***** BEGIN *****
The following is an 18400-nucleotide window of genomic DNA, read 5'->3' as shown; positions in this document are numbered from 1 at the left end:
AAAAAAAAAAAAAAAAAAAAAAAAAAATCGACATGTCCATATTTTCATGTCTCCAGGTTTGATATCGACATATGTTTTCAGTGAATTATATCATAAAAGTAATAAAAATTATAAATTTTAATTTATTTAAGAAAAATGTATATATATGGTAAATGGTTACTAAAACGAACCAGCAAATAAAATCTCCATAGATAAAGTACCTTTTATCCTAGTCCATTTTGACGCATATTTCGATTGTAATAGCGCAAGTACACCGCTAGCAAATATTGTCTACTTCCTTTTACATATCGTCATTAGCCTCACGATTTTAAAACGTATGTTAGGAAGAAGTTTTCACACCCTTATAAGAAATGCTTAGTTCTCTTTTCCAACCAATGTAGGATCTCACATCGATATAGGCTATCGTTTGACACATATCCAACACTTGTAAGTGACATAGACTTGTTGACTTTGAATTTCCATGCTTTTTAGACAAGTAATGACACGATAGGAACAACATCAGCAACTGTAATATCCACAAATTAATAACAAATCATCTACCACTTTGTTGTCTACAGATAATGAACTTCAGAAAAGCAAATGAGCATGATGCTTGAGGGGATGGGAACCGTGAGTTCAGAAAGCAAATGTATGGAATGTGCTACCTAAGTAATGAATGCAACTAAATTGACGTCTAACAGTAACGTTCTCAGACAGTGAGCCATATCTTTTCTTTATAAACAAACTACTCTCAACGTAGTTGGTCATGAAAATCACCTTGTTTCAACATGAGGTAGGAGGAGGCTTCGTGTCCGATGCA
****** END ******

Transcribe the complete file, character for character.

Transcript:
The following is an 18400-nucleotide window of genomic DNA, read 5'->3' as shown; positions in this document are numbered from 1 at the left end:
AAAAAAAAAAAAAAAAAAAAAAAAAAATCGACATGTCCATATTTTCATGTCTCCAGGTTTGATATCGACATATGTTTTCAGTGAATTATATCATAAAAGTAATAAAAATTATAAATTTTAATTTATTTAAGAAAAATGTATATATATGGTAAATGGTTACTAAAACGAACCAGCAAATAAAATCTCCATAGATAAAGTACCTTTTATCCTAGTCCATTTTGACGCATATTTCGATTGTAATAGCGCAAGTACACCGCTAGCAAATATTGTCTACTTCCTTTTACATATCGTCATTAGCCTCACGATTTTAAAACGTATGTTAGGAAGAAGTTTTCACACCCTTATAAGAAATGCTTAGTTCTCTTTTCCAACCAATGTAGGATCTCACATCGATATAGGCTATCGTTTGACACATATCCAACACTTGTAAGTGACATAGACTTGTTGACTTTGAATTTCCATGCTTTTTAGACAAGTAATGACACGATAGGAACAACATCAGCAACTGTAATATCCACAAATTAATAACAAATCATCTACCACTTTGTTGTCTACAGATAATGAACTTCAGAAAAGCAAATGAGCATGATGCTTGAGGGGATGGGAACCGTGAGTTCAGAAAGCAAATGTATGGAATGTGCTACCTAAGTAATGAATGCAACTAAATTGACGTCTAACAGTAACGTTCTCAGACAGTGAGCCATATCTTTTCTTTATAAACAAACTACTCTCAACGTAGTTGGTCATGAAAATCACCTTGTTTCAACATGAGGTAGGAGGAGGCTTCGTGTCCGATGCA